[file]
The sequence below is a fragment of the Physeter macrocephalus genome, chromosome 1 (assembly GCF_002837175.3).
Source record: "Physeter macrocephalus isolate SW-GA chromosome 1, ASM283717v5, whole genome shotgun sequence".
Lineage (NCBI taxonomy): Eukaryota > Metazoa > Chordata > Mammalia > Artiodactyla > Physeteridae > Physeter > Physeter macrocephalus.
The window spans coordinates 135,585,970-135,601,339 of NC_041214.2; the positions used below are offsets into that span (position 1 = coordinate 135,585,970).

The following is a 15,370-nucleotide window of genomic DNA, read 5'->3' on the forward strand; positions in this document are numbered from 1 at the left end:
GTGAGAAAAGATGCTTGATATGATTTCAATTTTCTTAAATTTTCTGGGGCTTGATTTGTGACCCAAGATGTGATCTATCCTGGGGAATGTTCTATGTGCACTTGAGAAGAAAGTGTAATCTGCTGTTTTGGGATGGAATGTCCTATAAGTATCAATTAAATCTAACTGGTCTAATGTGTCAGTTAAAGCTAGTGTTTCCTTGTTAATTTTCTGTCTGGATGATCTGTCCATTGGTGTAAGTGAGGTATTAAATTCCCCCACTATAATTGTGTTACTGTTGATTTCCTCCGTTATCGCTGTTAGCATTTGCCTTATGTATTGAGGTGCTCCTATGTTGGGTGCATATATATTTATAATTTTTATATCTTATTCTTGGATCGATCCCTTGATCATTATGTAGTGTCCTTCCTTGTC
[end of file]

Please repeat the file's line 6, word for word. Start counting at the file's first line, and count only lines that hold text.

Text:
GTGAGAAAAGATGCTTGATATGATTTCAATTTTCTTAAATTTTCTGGGGCTTGATTTGTGACCCAAGATGTGATCTATCCTGGGGAATGTTCTATGTGCACTTGAGAAGAAAGTGTAATCTGCTGTTTTGGGATGGAATGTCCTATAAGTATCAATTAAATCTAACTGGTCTAATGTGTCAGTTAAAGCTAGTGTTTCCTTGTTAATTTTCTGTCTGGATGATCTGTCCATTGGTGTAAGTGAGGTATTAAATTCCCCCACTATAATTGTGTTACTGTTGATTTCCTCCGTTATCGCTGTTAGCATTTGCCTTATGTATTGAGGTGCTCCTATGTTGGGTGCATATATATTTATAATTTTTATATCTTATTCTTGGATCGATCCCTTGATCATTATGTAGTGTCCTTCCTTGTC